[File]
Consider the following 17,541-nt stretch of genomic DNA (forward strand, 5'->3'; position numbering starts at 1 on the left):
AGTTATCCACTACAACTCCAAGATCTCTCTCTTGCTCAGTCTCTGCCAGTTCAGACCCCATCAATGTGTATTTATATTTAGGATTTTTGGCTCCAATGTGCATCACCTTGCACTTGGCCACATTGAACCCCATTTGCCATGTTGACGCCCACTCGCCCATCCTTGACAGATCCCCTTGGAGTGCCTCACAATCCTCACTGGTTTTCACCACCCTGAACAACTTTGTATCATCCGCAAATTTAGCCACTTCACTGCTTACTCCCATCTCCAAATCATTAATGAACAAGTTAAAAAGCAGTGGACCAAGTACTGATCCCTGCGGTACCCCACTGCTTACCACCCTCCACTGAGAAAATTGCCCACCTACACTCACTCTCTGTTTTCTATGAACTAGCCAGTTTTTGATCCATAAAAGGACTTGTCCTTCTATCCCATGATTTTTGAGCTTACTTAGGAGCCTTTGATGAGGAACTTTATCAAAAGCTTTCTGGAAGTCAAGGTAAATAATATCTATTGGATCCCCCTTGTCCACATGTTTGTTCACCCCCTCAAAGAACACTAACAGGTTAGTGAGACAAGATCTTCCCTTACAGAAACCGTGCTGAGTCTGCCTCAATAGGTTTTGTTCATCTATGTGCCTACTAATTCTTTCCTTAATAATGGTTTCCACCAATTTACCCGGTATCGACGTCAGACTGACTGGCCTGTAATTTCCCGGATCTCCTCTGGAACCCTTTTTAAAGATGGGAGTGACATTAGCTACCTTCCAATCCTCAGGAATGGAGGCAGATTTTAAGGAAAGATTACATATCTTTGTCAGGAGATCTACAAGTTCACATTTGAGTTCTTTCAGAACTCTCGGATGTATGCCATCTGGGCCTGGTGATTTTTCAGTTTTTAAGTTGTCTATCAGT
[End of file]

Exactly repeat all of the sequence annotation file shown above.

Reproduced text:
Consider the following 17,541-nt stretch of genomic DNA (forward strand, 5'->3'; position numbering starts at 1 on the left):
AGTTATCCACTACAACTCCAAGATCTCTCTCTTGCTCAGTCTCTGCCAGTTCAGACCCCATCAATGTGTATTTATATTTAGGATTTTTGGCTCCAATGTGCATCACCTTGCACTTGGCCACATTGAACCCCATTTGCCATGTTGACGCCCACTCGCCCATCCTTGACAGATCCCCTTGGAGTGCCTCACAATCCTCACTGGTTTTCACCACCCTGAACAACTTTGTATCATCCGCAAATTTAGCCACTTCACTGCTTACTCCCATCTCCAAATCATTAATGAACAAGTTAAAAAGCAGTGGACCAAGTACTGATCCCTGCGGTACCCCACTGCTTACCACCCTCCACTGAGAAAATTGCCCACCTACACTCACTCTCTGTTTTCTATGAACTAGCCAGTTTTTGATCCATAAAAGGACTTGTCCTTCTATCCCATGATTTTTGAGCTTACTTAGGAGCCTTTGATGAGGAACTTTATCAAAAGCTTTCTGGAAGTCAAGGTAAATAATATCTATTGGATCCCCCTTGTCCACATGTTTGTTCACCCCCTCAAAGAACACTAACAGGTTAGTGAGACAAGATCTTCCCTTACAGAAACCGTGCTGAGTCTGCCTCAATAGGTTTTGTTCATCTATGTGCCTACTAATTCTTTCCTTAATAATGGTTTCCACCAATTTACCCGGTATCGACGTCAGACTGACTGGCCTGTAATTTCCCGGATCTCCTCTGGAACCCTTTTTAAAGATGGGAGTGACATTAGCTACCTTCCAATCCTCAGGAATGGAGGCAGATTTTAAGGAAAGATTACATATCTTTGTCAGGAGATCTACAAGTTCACATTTGAGTTCTTTCAGAACTCTCGGATGTATGCCATCTGGGCCTGGTGATTTTTCAGTTTTTAAGTTGTCTATCAGT